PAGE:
Victoria's tropical marvel

May 18, 2001

An explorer seeking El Dorado found 'a vegetable wonder' that amazed Britain and helped inspire the Crystal Palace, writes D. Graham Burnett.

This month is the 150th anniversary of the opening of the Crystal Palace, the glittering 7-hectare vault of glass and iron that housed the Great Exhibition. All the Millennium Dome was not, the Crystal Palace was: a popular shrine to modernity, a cathedral of manufactures, an architectural emblem of British global prowess and domestic sensibilities.

In May 1837, however, that vast glass edifice was not yet a twinkle in anyone's eye. Least of all Robert Schomburgk, a young, anglicised Prussian sweating out a tropical spring in British Guiana.

He had reason to sweat. Commissioned two years earlier by the recently founded Royal Geographical Society to explore the southern interior, Schomburgk had mostly flopped. He got sick on his first trip upriver, and his next crew refused to take him past the first waterfall.

The maps he was sending to the RGS looked sorry: little squiggles at the coast of a vast terra incognita down by Brazil and Venezuela. In those blank regions, Sir Walter Raleigh had, more than 200 years earlier, sketched a glittering palace, the city of the "lost Inca" - El Dorado. Schomburgk was supposed to be chasing the fantasy, but instead, he was sitting out the rains in Georgetown.

On May 11 1837, he wrote a letter to his sponsors about his most recent fiasco, an excursion up the Berbice River during which his partner had drowned. But on the upside, Schomburgk explained, he had stumbled on a big flower. Really big. It was a water lily. But not your standard Nymphea. This floral behemoth had leaves the size of a dinner table and flowers one could weigh on a provision scale like a leg of lamb. "A vegetable wonder," Schomburgk declared breathlessly.

His boatmen were less impressed. For years, local people had ground the plant's seeds into an ersatz flour. But Schomburgk had grander plans for those seeds. He wanted to mail some back to London in the hope that an enterprising cultivator would be able to grow the flower in one of the new tropical greenhouses. To make the point, Schomburgk posted a sketch of the flower along with his letter.

His timing was impeccable. A month later, the young Victoria took the throne, and Schomburgk's flower became the RGS's gift to the new queen: she was presented with a large painting of the newly christened Victoria regia .

The race to grow Victoria for Victoria would take more than a decade. The flower was fussy, needing lightly circulating soft water kept at an even, high temperature. The man who managed all this was the Victorian fixer Joseph Paxton, the gardener of the duke of Devonshire. It was on the duke's estate, Chatsworth, that Victoria regia first spread its white petals in English water. Syon and Kew Gardens followed, and a commissioned steamer rushed Kew's first flower down the Thames so Victoria herself could see it.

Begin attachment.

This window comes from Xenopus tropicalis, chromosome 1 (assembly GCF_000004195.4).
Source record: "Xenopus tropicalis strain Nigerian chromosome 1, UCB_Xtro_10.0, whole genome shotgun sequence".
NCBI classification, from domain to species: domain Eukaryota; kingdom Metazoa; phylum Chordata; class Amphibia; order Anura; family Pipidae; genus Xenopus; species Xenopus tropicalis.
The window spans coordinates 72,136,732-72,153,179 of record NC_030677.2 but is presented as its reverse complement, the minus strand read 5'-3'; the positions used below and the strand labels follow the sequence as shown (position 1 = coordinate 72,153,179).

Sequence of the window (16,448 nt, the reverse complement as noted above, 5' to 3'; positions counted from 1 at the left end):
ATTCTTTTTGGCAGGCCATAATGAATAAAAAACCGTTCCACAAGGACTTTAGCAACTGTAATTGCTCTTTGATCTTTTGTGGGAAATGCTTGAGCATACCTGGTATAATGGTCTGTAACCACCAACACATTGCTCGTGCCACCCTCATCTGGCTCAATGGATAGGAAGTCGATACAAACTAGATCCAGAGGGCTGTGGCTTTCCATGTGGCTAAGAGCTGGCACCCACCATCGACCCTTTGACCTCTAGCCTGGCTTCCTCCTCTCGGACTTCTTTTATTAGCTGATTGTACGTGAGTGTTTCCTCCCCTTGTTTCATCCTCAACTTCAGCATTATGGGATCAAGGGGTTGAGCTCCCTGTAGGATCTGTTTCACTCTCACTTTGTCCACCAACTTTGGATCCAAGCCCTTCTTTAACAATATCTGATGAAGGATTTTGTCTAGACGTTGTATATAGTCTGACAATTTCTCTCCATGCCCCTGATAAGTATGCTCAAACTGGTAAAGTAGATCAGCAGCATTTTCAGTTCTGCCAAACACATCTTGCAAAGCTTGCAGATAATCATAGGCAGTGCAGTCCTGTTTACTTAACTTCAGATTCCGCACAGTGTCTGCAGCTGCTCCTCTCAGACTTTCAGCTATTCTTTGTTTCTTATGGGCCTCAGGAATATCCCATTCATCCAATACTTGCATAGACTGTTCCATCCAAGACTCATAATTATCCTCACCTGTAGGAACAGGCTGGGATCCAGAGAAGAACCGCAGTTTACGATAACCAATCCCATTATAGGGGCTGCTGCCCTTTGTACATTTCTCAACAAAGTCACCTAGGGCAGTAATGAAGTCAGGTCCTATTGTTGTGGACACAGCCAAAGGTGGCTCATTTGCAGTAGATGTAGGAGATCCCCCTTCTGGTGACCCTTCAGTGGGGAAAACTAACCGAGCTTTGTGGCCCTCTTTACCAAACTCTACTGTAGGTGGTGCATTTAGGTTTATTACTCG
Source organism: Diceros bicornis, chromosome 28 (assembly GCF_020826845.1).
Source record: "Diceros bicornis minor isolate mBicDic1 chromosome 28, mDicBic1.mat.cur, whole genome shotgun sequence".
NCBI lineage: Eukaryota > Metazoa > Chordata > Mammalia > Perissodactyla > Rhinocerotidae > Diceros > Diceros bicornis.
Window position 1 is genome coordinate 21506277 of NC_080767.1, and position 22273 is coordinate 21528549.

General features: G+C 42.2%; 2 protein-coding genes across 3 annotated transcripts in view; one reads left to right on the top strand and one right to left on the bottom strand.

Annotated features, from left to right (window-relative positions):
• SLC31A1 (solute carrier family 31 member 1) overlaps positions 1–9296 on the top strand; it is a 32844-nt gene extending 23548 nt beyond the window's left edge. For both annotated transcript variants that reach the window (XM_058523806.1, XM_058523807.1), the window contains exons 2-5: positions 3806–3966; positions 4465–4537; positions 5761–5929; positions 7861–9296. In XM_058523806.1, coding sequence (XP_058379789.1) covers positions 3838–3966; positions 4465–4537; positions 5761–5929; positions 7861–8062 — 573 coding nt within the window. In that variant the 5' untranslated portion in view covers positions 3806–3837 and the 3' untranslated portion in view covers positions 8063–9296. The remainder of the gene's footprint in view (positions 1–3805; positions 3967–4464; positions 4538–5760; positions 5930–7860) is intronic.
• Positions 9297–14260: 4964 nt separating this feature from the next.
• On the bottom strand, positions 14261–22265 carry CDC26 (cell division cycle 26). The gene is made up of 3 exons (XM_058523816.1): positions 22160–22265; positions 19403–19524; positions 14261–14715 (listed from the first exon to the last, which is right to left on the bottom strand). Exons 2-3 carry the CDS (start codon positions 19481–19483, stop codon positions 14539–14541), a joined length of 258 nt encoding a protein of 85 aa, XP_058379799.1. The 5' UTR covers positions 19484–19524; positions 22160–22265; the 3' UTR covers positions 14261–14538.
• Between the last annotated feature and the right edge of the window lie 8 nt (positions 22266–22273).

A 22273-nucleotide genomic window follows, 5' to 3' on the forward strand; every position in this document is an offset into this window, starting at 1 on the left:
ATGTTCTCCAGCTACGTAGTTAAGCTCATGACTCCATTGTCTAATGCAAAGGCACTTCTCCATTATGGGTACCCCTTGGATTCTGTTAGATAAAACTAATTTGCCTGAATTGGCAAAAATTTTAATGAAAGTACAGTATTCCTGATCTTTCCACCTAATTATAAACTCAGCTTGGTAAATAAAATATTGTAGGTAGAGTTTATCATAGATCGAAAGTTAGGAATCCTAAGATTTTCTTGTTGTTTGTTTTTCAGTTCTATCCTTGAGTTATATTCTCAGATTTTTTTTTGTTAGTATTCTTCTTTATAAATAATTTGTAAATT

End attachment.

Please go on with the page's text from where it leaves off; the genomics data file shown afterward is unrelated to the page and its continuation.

Britons went mad for the thing. Victoria regia took up residence in two of the era's most distinctive spaces: an aquarium set inside a greenhouse. Moreover, the buds veritably reeked of dense jungles, of fertile and exotic realms. Tens of thousands took up the offer of public visiting hours at the Victoria houses to gawk at the flower.

Schomburgk, meanwhile, had flourished like his flower: he won the RGS gold medal, received a Crown commission to survey colonial boundaries in South America, and became a celebrated explorer. He never found El Dorado proper, but he did find the site he believed gave rise to the legend. In 1844, he was knighted by Victoria herself.

The gargantuan lily sat as the centrepiece of the Great Exhibition. In fact, according to Paxton, it had actually made the whole affair possible.

Paxton's was a story everyone knew: the son of a common gardener dismissing the most celebrated architects of the age with a wave of his pen and a dash of derring-do. His handyman skills on the greenhouses of Chatsworth had readied him for the execution of one of the great works of structural art in the 19th century - the Crystal Palace.

Modestly, he thanked Schomburgk's flower: "Nature was the engineer," he announced, revealing that the structural ribbing on the underside of a Victoria regia leaf had been adopted in the iron skeleton of the Crystal Palace roof: "Nature has provided the leaf with longitudinal and transverse girders and supports that I, borrowing from it, have adopted in this building." Victoria regia , it turns out, bore seeds of genius.

Root to blossom, the flower reached wider than anyone could have guessed - from the alluvial plains of Guyana to Hyde Park and beyond. In fact, its finest tendrils creep right up to our towering glass skyscrapers, descendants of the Crystal Palace and the flower that gave it shape.

D. Graham Burnett is assistant professor of history and the history of science at Princeton University and author of Masters of All They Surveyed (University of Chicago Press, 2000).

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